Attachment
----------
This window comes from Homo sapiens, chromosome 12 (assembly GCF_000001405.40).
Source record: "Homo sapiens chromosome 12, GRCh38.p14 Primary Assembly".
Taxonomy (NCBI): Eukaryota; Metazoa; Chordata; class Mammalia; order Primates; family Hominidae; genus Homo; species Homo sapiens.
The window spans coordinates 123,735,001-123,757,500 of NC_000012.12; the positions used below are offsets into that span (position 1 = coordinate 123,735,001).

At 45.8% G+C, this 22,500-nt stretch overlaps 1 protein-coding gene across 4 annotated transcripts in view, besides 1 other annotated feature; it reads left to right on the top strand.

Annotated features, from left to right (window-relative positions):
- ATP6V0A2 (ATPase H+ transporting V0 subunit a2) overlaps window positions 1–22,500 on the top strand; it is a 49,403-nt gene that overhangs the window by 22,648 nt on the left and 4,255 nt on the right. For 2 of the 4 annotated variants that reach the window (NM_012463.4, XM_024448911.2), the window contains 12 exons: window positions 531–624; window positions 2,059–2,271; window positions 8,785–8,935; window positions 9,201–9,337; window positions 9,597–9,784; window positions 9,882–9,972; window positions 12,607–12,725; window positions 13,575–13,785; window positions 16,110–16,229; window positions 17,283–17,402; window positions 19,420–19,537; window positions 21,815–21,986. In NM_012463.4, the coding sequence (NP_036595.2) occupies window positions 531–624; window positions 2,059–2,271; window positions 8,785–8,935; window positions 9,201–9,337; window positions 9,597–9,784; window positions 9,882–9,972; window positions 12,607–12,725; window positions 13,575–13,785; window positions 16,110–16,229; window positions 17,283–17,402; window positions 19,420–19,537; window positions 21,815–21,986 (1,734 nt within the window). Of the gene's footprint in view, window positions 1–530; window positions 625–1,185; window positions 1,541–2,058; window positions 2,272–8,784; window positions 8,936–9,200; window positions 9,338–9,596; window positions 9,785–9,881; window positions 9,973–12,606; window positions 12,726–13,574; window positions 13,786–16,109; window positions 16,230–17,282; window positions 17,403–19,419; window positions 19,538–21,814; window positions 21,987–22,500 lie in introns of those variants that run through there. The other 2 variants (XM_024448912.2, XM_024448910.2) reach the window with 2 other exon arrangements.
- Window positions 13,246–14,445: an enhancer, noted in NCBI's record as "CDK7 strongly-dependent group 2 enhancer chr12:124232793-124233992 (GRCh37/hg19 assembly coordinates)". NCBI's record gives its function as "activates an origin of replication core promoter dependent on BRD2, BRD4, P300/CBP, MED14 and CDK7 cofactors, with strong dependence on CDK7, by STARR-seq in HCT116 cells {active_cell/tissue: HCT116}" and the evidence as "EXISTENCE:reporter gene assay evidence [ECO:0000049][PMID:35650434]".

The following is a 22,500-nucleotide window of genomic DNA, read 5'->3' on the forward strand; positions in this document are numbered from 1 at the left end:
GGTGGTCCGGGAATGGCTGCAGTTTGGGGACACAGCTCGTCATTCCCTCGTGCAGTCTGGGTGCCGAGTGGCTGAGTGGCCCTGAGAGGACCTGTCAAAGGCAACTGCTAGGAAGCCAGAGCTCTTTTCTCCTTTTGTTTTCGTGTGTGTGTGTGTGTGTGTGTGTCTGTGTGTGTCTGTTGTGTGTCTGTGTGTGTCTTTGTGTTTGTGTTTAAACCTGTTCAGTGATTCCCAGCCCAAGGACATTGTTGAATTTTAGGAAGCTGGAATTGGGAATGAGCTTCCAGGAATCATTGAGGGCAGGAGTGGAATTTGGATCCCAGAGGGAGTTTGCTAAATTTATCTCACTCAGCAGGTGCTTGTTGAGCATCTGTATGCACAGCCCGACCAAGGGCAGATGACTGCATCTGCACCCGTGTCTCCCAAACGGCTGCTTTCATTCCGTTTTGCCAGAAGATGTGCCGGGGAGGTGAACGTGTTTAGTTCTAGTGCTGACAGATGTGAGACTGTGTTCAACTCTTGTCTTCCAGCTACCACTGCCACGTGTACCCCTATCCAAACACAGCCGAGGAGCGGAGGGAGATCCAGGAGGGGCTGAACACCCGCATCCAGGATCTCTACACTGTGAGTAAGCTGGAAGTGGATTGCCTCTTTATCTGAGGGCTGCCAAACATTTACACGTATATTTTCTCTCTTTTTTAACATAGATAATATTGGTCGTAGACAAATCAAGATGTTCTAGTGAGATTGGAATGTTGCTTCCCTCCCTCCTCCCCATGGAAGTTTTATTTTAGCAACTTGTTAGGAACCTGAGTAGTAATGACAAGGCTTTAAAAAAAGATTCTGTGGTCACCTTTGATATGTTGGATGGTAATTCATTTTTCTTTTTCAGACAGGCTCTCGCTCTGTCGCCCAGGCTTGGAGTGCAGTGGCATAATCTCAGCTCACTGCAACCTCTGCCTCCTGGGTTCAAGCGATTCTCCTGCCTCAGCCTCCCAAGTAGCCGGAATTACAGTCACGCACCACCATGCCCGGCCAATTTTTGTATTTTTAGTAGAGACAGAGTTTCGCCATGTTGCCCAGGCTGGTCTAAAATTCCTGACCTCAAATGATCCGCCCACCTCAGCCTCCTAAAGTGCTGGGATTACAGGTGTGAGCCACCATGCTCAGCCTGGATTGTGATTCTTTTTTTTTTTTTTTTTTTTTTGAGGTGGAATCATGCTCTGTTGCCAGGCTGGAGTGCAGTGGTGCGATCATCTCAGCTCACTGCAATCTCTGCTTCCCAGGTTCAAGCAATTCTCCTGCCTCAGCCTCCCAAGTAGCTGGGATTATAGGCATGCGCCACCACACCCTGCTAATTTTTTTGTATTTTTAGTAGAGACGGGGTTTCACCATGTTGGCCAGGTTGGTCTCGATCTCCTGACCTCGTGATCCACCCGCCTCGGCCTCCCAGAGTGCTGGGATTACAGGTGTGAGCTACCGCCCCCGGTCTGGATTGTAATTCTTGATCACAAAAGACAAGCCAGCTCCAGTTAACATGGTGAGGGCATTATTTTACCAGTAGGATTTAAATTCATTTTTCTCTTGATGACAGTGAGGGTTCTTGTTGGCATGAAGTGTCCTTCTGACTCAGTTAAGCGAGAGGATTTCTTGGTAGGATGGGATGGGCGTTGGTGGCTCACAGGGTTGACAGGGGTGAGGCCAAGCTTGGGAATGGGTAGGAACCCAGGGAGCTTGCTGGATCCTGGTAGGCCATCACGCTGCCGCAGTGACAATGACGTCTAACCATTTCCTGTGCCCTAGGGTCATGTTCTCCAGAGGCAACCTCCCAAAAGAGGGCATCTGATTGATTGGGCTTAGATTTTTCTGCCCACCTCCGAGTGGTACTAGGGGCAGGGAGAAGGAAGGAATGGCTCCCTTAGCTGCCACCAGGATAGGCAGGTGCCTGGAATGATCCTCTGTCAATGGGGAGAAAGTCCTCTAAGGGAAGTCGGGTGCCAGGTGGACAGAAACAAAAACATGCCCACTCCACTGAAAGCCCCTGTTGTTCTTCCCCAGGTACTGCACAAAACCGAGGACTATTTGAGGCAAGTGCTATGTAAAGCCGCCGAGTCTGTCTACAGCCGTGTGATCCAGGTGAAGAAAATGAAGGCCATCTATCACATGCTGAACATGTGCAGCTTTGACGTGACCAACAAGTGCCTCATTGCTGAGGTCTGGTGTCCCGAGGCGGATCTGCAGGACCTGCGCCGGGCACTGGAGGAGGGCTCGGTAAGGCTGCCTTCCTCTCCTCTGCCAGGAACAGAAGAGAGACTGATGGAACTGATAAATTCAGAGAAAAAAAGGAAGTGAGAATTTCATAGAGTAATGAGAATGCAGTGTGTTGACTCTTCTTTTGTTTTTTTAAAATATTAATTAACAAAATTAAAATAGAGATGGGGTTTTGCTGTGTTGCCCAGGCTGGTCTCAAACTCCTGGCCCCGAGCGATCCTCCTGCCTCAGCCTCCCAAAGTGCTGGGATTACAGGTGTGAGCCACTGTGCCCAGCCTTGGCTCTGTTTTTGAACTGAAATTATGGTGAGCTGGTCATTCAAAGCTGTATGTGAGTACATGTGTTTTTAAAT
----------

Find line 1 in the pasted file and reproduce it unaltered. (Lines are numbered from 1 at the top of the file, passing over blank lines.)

This window comes from Homo sapiens, chromosome 12 (assembly GCF_000001405.40).